27th Conference on Hurricanes and Tropical Meteorology


Diurnal variation of clouds and precipitation over tropical South America: interactions between propagating and in-situ cloud systems

Thomas M. Rickenbach, San Jose State University, San Jose, CA

The diurnal variation of clouds and precipitation is determined by the net expression of interacting cloud systems spanning many time and space scales. Over tropical South America, recent studies have shown that propagating squall lines, local afternoon convection, and nocturnal stratiform clouds “compete”, causing the diurnal variation of clouds and rainfall to differ with region, time, and the spatial scale of interest.

This study exploits these differences to distinguish between the various mechanisms at work that lead to the daily changes of clouds and rain in Amazonia, via composite and case study analysis. The analysis is based on satellite, radar, sounding, and profiler observations of precipitating systems and cloudiness from the Tropical Rainfall Measuring Mission Large-Scale Biosphere-Atmosphere (TRMM-LBA) and the coincident WET-season Atmospheric Mesoscale Campaign (WETAMC) field programs in the southwestern Amazon Basin during the early 1999 wet season.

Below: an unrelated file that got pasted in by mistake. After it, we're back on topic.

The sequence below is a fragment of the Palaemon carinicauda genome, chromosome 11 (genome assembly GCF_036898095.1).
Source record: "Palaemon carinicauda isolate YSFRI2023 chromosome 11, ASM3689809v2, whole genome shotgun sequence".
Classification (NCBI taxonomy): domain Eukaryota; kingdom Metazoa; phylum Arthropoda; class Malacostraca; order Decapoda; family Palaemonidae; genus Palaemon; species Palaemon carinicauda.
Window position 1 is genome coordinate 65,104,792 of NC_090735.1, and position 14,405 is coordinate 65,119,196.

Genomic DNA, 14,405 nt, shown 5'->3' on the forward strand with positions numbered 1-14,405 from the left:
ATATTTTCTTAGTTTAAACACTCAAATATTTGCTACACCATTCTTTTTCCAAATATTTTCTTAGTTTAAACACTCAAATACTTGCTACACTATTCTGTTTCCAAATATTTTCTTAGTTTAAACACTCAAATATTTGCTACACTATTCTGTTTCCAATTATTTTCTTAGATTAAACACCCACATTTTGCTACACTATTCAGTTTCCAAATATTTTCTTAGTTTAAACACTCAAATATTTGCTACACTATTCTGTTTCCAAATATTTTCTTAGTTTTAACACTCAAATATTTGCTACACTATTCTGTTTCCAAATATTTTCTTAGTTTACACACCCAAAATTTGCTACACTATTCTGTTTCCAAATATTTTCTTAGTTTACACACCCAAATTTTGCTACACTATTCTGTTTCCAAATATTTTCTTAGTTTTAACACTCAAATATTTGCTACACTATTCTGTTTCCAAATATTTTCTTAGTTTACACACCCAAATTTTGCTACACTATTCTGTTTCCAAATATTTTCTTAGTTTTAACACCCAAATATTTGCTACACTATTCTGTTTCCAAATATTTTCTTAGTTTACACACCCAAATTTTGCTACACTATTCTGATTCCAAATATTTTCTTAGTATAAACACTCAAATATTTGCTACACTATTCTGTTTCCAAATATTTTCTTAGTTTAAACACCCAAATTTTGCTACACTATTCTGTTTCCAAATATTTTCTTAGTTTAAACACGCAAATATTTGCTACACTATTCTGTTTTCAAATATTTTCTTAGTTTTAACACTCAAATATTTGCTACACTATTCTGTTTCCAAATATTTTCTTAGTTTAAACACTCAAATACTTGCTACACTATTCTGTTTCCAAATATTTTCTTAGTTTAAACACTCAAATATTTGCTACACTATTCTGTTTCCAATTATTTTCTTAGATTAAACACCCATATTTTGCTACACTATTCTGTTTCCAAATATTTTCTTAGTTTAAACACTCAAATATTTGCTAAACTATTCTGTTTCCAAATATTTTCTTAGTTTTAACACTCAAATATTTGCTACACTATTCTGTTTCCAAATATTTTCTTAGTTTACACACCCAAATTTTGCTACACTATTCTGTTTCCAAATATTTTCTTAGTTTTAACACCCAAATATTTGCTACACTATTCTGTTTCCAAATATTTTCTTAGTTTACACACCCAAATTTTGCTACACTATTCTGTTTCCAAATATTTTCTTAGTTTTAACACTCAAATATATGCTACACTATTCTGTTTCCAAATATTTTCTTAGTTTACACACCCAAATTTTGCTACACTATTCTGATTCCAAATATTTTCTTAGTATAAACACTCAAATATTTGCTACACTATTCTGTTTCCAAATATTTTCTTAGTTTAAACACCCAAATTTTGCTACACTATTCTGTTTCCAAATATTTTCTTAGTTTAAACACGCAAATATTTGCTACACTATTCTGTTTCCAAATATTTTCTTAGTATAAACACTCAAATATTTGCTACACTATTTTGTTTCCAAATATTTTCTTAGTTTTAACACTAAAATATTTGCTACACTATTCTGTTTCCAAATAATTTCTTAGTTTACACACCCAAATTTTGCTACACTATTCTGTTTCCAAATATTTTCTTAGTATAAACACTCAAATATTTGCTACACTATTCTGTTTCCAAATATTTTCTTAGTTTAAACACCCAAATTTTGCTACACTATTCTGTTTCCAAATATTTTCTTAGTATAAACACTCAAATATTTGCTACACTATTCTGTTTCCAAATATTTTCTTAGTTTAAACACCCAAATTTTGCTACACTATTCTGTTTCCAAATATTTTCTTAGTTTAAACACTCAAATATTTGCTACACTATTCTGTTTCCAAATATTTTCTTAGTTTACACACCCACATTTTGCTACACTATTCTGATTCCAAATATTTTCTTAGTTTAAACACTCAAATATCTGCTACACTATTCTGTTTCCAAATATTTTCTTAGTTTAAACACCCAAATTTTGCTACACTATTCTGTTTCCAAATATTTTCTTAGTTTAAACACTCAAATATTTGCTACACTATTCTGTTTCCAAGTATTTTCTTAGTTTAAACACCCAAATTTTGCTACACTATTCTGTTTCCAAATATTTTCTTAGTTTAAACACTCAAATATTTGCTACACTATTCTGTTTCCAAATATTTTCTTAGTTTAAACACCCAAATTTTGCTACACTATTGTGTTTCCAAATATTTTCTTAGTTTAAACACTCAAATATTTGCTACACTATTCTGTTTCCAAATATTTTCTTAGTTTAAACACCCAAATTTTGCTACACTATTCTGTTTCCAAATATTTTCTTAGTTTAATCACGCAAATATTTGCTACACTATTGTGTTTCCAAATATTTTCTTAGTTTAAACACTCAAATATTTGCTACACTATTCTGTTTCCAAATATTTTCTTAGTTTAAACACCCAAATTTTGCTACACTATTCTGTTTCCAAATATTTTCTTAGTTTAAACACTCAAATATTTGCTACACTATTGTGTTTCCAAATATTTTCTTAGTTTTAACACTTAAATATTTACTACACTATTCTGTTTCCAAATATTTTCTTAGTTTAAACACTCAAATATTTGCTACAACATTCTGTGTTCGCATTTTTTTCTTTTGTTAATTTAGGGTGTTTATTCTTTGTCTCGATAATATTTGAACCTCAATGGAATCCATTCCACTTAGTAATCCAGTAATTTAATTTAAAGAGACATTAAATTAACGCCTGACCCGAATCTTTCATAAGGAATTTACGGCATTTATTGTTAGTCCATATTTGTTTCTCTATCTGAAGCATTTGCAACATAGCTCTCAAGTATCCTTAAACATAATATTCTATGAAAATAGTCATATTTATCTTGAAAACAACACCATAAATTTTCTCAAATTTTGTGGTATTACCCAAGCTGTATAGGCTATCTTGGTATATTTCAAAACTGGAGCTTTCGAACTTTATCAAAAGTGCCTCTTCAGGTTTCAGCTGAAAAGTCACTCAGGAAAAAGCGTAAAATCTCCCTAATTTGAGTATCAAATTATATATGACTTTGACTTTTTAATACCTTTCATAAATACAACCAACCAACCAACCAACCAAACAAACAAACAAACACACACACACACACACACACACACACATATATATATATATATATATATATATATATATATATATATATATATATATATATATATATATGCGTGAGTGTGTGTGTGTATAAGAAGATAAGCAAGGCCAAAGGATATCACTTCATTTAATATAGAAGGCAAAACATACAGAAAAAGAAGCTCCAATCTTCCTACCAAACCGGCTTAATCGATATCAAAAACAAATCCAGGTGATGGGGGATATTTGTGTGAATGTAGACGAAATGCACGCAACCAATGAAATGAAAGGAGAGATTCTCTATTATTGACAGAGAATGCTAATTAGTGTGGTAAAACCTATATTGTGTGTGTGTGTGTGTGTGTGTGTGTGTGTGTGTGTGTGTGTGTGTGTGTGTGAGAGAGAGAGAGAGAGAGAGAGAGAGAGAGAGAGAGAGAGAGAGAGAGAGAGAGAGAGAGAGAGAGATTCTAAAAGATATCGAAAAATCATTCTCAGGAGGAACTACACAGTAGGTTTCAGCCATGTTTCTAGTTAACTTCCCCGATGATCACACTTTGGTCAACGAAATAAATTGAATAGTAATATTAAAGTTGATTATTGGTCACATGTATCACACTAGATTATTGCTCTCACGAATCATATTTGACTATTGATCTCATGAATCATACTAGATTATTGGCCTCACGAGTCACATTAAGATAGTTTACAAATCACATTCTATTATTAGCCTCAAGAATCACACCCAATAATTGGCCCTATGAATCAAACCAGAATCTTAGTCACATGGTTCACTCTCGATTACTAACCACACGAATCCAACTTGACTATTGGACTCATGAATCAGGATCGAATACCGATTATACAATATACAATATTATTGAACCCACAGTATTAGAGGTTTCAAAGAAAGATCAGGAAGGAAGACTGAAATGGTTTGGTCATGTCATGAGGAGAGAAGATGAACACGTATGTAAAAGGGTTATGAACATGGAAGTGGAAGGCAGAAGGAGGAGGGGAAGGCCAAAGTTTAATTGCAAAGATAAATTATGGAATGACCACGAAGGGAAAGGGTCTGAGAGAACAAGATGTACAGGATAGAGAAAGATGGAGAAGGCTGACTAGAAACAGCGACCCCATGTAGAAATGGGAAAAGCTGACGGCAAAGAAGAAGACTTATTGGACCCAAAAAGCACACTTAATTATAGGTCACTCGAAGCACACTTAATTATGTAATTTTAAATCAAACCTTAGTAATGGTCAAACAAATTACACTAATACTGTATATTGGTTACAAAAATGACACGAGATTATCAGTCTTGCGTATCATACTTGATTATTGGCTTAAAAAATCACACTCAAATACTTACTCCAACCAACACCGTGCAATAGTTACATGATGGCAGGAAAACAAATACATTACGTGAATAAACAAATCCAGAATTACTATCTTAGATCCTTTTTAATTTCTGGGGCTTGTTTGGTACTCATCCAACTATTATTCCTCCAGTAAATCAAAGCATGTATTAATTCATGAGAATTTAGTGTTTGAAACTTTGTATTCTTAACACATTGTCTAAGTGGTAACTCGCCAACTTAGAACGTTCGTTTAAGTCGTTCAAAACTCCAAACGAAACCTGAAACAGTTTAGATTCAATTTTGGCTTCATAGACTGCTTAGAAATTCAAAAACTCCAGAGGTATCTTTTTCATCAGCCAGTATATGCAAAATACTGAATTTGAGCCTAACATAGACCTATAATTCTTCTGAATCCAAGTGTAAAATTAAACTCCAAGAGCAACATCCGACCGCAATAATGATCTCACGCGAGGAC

A conceptual model of cloud system interactions, leading to the net observed diurnal cycle of clouds and rainfall in the western Amazon Basin, is developed. This conceptual model is summarized as follows. Following the collapse of locally generated afternoon (“noon balloon”) convection, nocturnal convective systems contribute to a post-midnight maximum in raining area and high cloudiness, and to a lesser extent rainfall. Many of these nocturnal convective events are traced to large-scale squall lines, which propagate westward thousands of kilometers from their point of origin along the northeast coast of Brazil. Nocturnal convective systems have the effect of weakening and delaying the onset of the following afternoon's convection by inhibiting the replenishment of the boundary layer. In addition, a previously undescribed nocturnal stratiform drizzle phenomenon, which covers half of the Amazon Basin at times, contributes significantly to nocturnal cloud cover.


Session 14D, Special Session: Diurnal Variability of Precipitation - Regional Observations
Thursday, 27 April 2006, 3:30 PM-5:30 PM, Regency Grand BR 1-3

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